King Songjong expected further Khitan incursions and ordered the construction of what became known as the Six Garrison Settlements to extend the power of Koryo all along the banks of the Yalu River. Peasant laborers built massive fortresses in the coastal plains and foothills between the Ch'ongch'on and Yalu Rivers near the modern cities of Uiju, Yongch'on, Sonch'on, Ch'olsan, Kusong, and Kwaksan. With its modernized defensive fortifications completed, Koryo reopened diplomatic relations with Song China. Khitan Emperor Shengzong viewed this defiant action and the growing strength of Koryo forces stationed south of the Yalu River with alarm. He not only voiced displeasure over these developments, but demanded that Koryo turn over its Six Garrison Settlements to the Liao empire. King Songjong immediately rejected his demand out of hand, thereby causing tensions between the Liao state and Koryo to heighten once again.
In 1009, one of the dowager queen's sons maneuvered to force King Mokchong to abdicate in favor of the queen's grandson. The young king responded to this serious challenge to his own succession by appointing a close relative, the son of former King Kyongjong, as the Crown Prince. To secure his personal safety, Mokchong turned for help to one of his most powerful military commanders, General Kang Cho, the military administrator for the northwest district. He ordered General Kang to Kaesong from the Pyongyang Garrison and charged him with the protection of the crown. General Kang dutifully brought his troops into the capital and, in a brief period of terror at the royal palace, viciously eliminated the dowager queen and members of the Kim Ch'i-yang faction responsible for the attempted coup.
Like Wiman of Old Choson, Kang Cho had far stronger ambitions than Mokchong ever imagined. General Kang quickly turned against the young king, assassinated him, and appointed himself supreme military commander of the Koryo army. The young Crown Prince, with the approval of the powerful Kim Un-bu clan of Ansan, assumed the throne as King Hyonjong, only to discover he reigned over a government now under the control of General Kang Cho.
North of the Yalu River, Liao Emperor Shengzong closely monitored the political turmoil in Kaesong . Five years after his victory over the Song Chinese, the Liao emperor remained incensed over Koryo's trade monopoly with Song China and King Songjong's efforts to subjugate the Jurchen tribes in the northeast. Shengzong took particular offense at the brutal massacre of some ninety-five members of a Jurchen embassy whom he considered to be Liao subjects.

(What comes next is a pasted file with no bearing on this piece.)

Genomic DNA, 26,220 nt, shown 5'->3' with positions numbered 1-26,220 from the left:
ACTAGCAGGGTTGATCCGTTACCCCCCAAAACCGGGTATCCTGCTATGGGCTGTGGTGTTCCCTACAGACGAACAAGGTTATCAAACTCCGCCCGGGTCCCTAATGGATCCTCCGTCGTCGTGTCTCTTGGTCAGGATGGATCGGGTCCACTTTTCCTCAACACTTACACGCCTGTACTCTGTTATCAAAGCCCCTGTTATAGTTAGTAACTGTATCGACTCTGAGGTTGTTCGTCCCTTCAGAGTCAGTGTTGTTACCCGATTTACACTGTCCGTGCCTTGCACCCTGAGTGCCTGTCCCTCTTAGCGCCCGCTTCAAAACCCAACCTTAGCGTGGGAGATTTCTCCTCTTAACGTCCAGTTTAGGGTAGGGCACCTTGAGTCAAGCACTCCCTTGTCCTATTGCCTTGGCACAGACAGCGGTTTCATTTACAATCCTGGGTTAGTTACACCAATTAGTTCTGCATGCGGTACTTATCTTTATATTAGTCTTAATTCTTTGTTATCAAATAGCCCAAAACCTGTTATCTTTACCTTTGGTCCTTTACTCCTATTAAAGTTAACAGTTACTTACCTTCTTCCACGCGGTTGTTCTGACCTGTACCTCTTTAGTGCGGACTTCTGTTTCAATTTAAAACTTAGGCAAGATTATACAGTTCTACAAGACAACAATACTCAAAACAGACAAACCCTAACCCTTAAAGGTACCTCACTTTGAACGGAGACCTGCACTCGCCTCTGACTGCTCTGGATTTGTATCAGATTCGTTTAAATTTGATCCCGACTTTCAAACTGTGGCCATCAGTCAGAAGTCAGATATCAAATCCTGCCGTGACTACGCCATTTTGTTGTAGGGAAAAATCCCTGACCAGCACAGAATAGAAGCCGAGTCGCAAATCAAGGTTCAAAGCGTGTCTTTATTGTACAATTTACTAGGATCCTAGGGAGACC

Kang Cho's bloody coup in Kaesong provided the Liao emperor an opportune pretext to invade Koryo under the guise of avenging King Mokchong's murder. In the winter of 1010, an army of 400,000 Khitan troops left the Naewon-song Fortress under the personal command of Emperor Shengzong and marched across the frozen Yalu River into the Koryo frontier. General Kang successfully fought off the first Khitan assault from defensive positions around the Sonch'on Garrison. Undaunted, the Khitan warriors regrouped and launched a second attack. This time they overran the garrison and captured General Kang. Despite repeated demands from the Khitan emperor that Kang Cho vow allegiance to him, the heroic Koryo general steadfastly refused to bow in submission. Emperor Shengzong executed him on the spot.
Emperor Shengzong's army defeated the Sonch'on Garrison and easily pierced Koryo's defenses, bypassing the coastal garrison at Kwaksan and pushing south to lay siege to the city of Pyongyang. Only a staunch defense by Koryo defenders prevented the fall of the city. When news of Kang Cho's death reached the royal court at Kaesong, the government nearly panicked. The king's ministers clamored for an immediate and unconditional surrender. King Hyongjong rejected the plea of his ministers and instead took the advice of one of his generals. Hoping to buy time for the remaining Koryo forces to reorganize and counterattack when the Khitan thrust lost its momentum, Hyongjong directed the court to move far south to the port city of Naju.
Emperor Shengzong continued his drive south. Khitan troops eventually reached the capital at Kaesong and took the city. The Khitan army savagely raped and pillaged its way through Kaesong, destroying a large number of precious monuments and documents. Hoping to end the hostilities, King Hyongjong attempted to sue for peace. The Koryo court quickly rounded up those officials responsible for the earlier massacre of the Jurchen envoys and handed them over to the Emperor Shengzong. The Khitan emperor haughtily ordered Koryo to cede the strategic border region then under the control of the Six Garrisons. He also demanded that if King Hyongjong wanted the Khitan to withdraw from Koryo, he should come to the capital at Liaoyang and show his obeisance to the Liao Dynasty. Hyongjong knew full well that such an act would amount to acknowledgement of Koryo's vassal status to the Liao emperor. The young king stubbornly refused such an absurd request and never took the royal journey north.
In the middle of critical negotiations with the Liao state in 1014, the military rebelled and led a coup d'état against the civil government. Two of the government's leading civil officials were beheaded. Ultimately however, the coup solved nothing. The underlying conditions that triggered the military revolt neither disappeared nor abated for over a century. Military officers still suffered the arrogant domination of a civilian government which continued to put civil bureaucrats in positions to which military men, in principle at least, should have been appointed.